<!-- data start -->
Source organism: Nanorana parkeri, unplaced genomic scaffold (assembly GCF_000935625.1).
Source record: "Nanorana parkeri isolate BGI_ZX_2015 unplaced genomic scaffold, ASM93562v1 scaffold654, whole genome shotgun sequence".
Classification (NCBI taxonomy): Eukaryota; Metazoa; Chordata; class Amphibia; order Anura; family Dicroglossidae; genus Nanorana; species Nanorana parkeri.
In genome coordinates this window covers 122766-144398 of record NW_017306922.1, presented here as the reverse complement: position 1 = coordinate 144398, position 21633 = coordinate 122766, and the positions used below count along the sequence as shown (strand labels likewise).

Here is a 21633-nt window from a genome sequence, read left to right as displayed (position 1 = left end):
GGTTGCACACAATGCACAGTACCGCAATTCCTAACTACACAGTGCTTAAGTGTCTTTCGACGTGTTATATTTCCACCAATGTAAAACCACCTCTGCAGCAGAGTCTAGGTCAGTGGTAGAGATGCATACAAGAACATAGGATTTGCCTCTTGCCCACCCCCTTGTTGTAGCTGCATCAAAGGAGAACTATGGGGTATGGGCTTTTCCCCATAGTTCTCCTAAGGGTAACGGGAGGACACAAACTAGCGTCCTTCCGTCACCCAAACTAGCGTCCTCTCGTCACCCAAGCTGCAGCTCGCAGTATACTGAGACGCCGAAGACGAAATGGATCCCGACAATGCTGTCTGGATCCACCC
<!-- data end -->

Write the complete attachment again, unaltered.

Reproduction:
Source organism: Nanorana parkeri, unplaced genomic scaffold (assembly GCF_000935625.1).
Source record: "Nanorana parkeri isolate BGI_ZX_2015 unplaced genomic scaffold, ASM93562v1 scaffold654, whole genome shotgun sequence".
Classification (NCBI taxonomy): Eukaryota; Metazoa; Chordata; class Amphibia; order Anura; family Dicroglossidae; genus Nanorana; species Nanorana parkeri.
In genome coordinates this window covers 122766-144398 of record NW_017306922.1, presented here as the reverse complement: position 1 = coordinate 144398, position 21633 = coordinate 122766, and the positions used below count along the sequence as shown (strand labels likewise).

Here is a 21633-nt window from a genome sequence, read left to right as displayed (position 1 = left end):
GGTTGCACACAATGCACAGTACCGCAATTCCTAACTACACAGTGCTTAAGTGTCTTTCGACGTGTTATATTTCCACCAATGTAAAACCACCTCTGCAGCAGAGTCTAGGTCAGTGGTAGAGATGCATACAAGAACATAGGATTTGCCTCTTGCCCACCCCCTTGTTGTAGCTGCATCAAAGGAGAACTATGGGGTATGGGCTTTTCCCCATAGTTCTCCTAAGGGTAACGGGAGGACACAAACTAGCGTCCTTCCGTCACCCAAACTAGCGTCCTCTCGTCACCCAAGCTGCAGCTCGCAGTATACTGAGACGCCGAAGACGAAATGGATCCCGACAATGCTGTCTGGATCCACCC